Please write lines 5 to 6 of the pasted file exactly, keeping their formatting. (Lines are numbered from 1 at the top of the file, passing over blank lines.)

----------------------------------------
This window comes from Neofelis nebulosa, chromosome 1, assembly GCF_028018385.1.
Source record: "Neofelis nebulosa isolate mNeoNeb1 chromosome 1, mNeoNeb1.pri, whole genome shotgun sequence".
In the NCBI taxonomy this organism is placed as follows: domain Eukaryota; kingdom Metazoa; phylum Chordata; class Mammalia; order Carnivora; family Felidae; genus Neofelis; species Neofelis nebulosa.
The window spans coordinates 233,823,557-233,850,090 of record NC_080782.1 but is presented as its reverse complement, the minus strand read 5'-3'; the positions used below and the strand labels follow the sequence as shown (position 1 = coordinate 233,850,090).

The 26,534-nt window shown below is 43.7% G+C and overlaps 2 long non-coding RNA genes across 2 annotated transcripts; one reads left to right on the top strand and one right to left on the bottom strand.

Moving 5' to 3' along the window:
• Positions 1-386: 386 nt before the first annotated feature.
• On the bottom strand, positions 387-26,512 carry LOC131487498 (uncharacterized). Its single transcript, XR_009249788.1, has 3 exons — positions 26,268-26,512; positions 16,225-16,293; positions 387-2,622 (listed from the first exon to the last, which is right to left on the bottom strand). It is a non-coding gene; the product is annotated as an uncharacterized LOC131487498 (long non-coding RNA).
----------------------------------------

The 26,534-nt window shown below is 43.7% G+C and overlaps 2 long non-coding RNA genes across 2 annotated transcripts; one reads left to right on the top strand and one right to left on the bottom strand.

Moving 5' to 3' along the window: